The word Sioux is the shortened version of Nadouessioux, the buffalo-dependent Plains Indian peoples of Siouan linguistic stock. An alternative word is Lakota.
Sioux warriors assisted the British during the War for Independence as well as the War of 1812. Nevertheless, in 1815, the bands in the East inked peace treaties with the infant country.
An additional agreement in 1825 assured the Sioux control of a vast region that encompassed much of what is today Missouri, Iowa, Wyoming, the Dakotas*, Minnesota and Wisconsin. In 1837, the United States purchased from the Sioux all their possessions east of the Mississippi River, followed by more land acquisition in 1851.
Attacks and counterattacks ensued, then increased when white settlers encroached westward upon Sioux lands. The year 1854 saw the first significant incident in Wyoming, not far from Fort Laramie. Nineteen U.S. soldiers were killed by Sioux fighters. The next year, U.S. soldiers took revenge and annihilated approximately 100 Sioux in their Nebraska camp; their chief was taken prisoner.
In 1862, Chief Little Crow launched an insurrection in Minnesota. The warriors slaughtered hundreds of settlers in the New Ulm area before U.S. Army soldiers defeated them. Many surviving Sioux linked up with others of their nation farther west. Throughout the 1860s, Red Cloud and other strong leaders held the whites at bay and out of Sioux lands.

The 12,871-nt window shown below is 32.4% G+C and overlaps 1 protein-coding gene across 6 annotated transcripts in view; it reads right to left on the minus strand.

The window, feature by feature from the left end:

A one-year conflict dubbed Red Clouds War (1866-1867), concluded with a treaty that guaranteed the Sioux permanent possession of the Black Hills of present-day South Dakota. The covenant, however, was not observed by the United States. Prospectors and miners itching for gold inundated the territory in the 1870s.
In the ensuing hostilities, Brigadier General George Crook commanded the Sioux to move onto a reservation. Sitting Bull and Crazy Horse refused to comply and move their people. Infuriated by unjust assaults, Sitting Bull gave notice: "We are an island of Indians in a lake of whites... These soldiers want war. All right, we'll give it to them!"
On June 17, 1876, a war party of Sioux and Cheyenne took Crook's soldiers by surprise in southern Montana and routed them in the Battle of the Rosebud. General George A. Custer then led a force against the Indians. On June 25, he and his men ran into a Sioux war party on the Little Bighorn River. Not a single soldier in Custer's immediate command of some 300 men survived "Custer's Last Stand."
The Sioux then separated into bands to get away more easily. The army caught some, and others surrendered. A few, including Sitting Bull's band, escaped to Canada.
The final Sioux insurrection took place in 1890. Fearing another broader conflict, Brigidier General Nelson A. Miles ordered the apprehension of Sitting Bull, who was living in South Dakota on the Standing Rock Reservation. When the chief resisted, Indian policemen slayed him. Then Big Foot took command of the last band of fighting Sioux. In December these Indians were trapped by the U.S. Army on Wounded Knee Creek in South Dakota, and annihilated.